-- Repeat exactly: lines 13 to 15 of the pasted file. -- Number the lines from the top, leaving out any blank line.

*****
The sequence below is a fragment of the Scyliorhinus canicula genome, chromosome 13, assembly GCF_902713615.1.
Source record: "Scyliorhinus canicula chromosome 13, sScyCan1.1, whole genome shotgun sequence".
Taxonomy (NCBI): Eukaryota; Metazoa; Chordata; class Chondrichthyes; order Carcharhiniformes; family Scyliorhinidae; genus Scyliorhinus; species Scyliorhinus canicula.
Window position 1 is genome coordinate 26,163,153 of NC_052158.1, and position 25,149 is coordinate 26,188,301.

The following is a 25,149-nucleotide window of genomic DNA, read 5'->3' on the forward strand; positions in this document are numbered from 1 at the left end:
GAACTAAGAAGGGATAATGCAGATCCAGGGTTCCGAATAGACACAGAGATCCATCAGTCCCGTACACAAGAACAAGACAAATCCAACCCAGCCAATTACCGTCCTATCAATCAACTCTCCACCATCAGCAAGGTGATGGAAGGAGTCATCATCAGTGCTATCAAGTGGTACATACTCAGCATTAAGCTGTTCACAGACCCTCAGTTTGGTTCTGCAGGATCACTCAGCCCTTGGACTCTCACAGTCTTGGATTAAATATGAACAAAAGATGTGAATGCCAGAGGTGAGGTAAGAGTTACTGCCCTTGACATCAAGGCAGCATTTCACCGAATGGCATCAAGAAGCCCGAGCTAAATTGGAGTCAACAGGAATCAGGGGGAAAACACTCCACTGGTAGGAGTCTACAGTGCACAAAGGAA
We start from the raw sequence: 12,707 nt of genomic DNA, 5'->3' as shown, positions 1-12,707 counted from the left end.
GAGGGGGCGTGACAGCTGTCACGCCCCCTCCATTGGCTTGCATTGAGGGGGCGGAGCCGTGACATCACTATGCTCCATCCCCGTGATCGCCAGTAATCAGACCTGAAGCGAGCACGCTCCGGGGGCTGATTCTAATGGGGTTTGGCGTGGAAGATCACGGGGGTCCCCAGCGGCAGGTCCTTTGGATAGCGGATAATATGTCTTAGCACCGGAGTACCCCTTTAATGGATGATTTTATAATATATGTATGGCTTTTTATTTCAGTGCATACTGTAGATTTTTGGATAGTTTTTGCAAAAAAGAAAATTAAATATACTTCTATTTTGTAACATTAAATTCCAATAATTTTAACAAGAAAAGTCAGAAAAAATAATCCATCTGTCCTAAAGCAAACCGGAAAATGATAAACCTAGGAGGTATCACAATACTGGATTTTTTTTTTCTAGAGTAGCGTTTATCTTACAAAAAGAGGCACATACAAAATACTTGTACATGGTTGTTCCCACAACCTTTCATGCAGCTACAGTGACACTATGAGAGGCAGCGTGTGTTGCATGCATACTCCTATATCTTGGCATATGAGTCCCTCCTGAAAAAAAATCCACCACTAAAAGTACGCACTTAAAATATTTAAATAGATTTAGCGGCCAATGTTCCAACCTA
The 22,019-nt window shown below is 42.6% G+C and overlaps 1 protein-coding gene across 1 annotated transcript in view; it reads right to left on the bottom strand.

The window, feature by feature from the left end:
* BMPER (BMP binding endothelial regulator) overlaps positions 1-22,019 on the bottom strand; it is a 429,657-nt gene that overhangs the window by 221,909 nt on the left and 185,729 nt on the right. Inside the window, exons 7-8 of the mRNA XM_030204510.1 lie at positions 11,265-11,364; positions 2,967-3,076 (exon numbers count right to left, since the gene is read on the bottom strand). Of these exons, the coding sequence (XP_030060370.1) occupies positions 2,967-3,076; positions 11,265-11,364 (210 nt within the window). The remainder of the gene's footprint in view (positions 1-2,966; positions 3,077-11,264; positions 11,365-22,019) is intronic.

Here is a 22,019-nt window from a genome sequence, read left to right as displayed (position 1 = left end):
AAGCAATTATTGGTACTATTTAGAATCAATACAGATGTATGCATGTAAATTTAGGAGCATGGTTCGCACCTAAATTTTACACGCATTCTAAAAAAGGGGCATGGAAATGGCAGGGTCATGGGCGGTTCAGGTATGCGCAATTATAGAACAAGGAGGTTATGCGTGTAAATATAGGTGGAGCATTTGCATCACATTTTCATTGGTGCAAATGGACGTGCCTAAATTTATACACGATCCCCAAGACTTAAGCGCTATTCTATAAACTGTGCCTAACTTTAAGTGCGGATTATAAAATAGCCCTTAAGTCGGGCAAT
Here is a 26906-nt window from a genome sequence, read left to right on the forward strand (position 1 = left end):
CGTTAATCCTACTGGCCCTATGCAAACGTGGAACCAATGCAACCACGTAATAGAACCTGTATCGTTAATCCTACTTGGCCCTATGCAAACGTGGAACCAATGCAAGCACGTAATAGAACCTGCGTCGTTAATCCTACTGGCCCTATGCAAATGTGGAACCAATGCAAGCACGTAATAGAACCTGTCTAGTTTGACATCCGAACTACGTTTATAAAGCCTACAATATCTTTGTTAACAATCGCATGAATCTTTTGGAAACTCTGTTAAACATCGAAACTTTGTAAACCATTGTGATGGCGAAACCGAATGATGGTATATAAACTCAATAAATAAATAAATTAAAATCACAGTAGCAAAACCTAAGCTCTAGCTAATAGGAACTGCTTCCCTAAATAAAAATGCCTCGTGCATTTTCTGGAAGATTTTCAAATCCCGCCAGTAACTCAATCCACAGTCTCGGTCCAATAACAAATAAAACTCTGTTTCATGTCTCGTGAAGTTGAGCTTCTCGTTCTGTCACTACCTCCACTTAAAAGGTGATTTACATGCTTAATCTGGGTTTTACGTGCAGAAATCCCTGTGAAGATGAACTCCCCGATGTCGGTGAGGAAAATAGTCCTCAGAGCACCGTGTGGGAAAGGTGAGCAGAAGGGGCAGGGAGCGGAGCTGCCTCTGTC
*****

AAGCAATTATTGGTACTATTTAGAATCAATACAGATGTATGCATGTAAATTTAGGAGCATGGTTCGCACCTAAATTTTACACGCATTCTAAAAAAGGGGCATGGAAATGGCAGGGTCATGGGCGGTTCAGGTATGCGCAATTATAGAACAAGGAGGTTATGCGTGTAAATATAGGTGGAGCATTTGCATCACATTTTCATTGGTGCAAATGGACGTGCCTAAATTTATACACGATCCCCAAGACTTAAGCGCTATTCTATAAACTGTGCCTAACTTTAAGTGCGGATTATAAAATAGCCCTTAAGTCGGGCAAT
Here is a 26906-nt window from a genome sequence, read left to right on the forward strand (position 1 = left end):
CGTTAATCCTACTGGCCCTATGCAAACGTGGAACCAATGCAACCACGTAATAGAACCTGTATCGTTAATCCTACTTGGCCCTATGCAAACGTGGAACCAATGCAAGCACGTAATAGAACCTGCGTCGTTAATCCTACTGGCCCTATGCAAATGTGGAACCAATGCAAGCACGTAATAGAACCTGTCTAGTTTGACATCCGAACTACGTTTATAAAGCCTACAATATCTTTGTTAACAATCGCATGAATCTTTTGGAAACTCTGTTAAACATCGAAACTTTGTAAACCATTGTGATGGCGAAACCGAATGATGGTATATAAACTCAATAAATAAATAAATTAAAATCACAGTAGCAAAACCTAAGCTCTAGCTAATAGGAACTGCTTCCCTAAATAAAAATGCCTCGTGCATTTTCTGGAAGATTTTCAAATCCCGCCAGTAACTCAATCCACAGTCTCGGTCCAATAACAAATAAAACTCTGTTTCATGTCTCGTGAAGTTGAGCTTCTCGTTCTGTCACTACCTCCACTTAAAAGGTGATTTACATGCTTAATCTGGGTTTTACGTGCAGAAATCCCTGTGAAGATGAACTCCCCGATGTCGGTGAGGAAAATAGTCCTCAGAGCACCGTGTGGGAAAGGTGAGCAGAAGGGGCAGGGAGCGGAGCTGCCTCTGTC